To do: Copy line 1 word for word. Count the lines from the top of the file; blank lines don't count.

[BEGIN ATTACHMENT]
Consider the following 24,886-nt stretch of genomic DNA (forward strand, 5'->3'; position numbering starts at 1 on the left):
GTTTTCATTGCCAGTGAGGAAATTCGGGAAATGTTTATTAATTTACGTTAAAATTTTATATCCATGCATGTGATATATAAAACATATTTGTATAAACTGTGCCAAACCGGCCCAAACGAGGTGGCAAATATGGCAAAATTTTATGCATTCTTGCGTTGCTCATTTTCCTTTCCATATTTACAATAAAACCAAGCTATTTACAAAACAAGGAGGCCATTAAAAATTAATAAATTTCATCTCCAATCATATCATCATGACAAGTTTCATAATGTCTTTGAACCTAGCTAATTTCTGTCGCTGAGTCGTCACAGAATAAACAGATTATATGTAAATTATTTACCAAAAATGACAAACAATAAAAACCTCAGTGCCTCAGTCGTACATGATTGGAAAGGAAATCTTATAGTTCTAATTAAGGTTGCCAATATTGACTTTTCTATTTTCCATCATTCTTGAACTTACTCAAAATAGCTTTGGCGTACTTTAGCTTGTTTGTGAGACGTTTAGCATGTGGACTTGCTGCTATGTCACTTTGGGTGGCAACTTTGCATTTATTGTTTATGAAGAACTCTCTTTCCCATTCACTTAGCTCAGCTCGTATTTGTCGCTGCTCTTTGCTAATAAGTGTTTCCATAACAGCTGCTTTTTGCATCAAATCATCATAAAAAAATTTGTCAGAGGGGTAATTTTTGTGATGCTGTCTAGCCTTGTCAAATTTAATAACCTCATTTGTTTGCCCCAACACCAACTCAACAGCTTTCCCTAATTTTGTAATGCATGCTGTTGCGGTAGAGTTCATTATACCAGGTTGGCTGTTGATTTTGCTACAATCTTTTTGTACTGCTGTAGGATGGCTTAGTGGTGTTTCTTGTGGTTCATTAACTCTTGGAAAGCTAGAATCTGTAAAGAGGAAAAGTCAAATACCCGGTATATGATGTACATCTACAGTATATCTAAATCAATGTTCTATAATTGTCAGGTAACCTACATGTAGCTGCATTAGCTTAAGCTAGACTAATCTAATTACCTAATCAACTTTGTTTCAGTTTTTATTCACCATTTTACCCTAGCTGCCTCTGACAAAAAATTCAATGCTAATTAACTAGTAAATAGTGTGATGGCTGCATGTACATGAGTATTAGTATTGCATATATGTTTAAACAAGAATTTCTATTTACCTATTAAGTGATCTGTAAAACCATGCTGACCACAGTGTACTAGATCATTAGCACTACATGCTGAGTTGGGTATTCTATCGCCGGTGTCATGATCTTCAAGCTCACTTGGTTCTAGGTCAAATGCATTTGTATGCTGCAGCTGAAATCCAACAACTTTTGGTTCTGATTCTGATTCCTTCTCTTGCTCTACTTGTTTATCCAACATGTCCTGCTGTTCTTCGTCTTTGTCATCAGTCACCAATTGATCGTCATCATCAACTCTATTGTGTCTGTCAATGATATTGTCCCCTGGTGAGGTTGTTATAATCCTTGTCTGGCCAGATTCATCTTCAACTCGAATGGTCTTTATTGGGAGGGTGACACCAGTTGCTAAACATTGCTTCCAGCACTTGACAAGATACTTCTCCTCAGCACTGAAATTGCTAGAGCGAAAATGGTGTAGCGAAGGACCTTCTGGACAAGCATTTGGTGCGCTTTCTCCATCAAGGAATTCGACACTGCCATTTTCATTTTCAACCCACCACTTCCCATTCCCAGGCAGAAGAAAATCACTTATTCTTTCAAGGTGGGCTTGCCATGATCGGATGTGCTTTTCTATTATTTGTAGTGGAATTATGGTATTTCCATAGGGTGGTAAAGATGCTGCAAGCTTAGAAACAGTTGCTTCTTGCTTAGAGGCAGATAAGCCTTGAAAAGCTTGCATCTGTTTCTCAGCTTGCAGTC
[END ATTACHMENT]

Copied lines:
Consider the following 24,886-nt stretch of genomic DNA (forward strand, 5'->3'; position numbering starts at 1 on the left):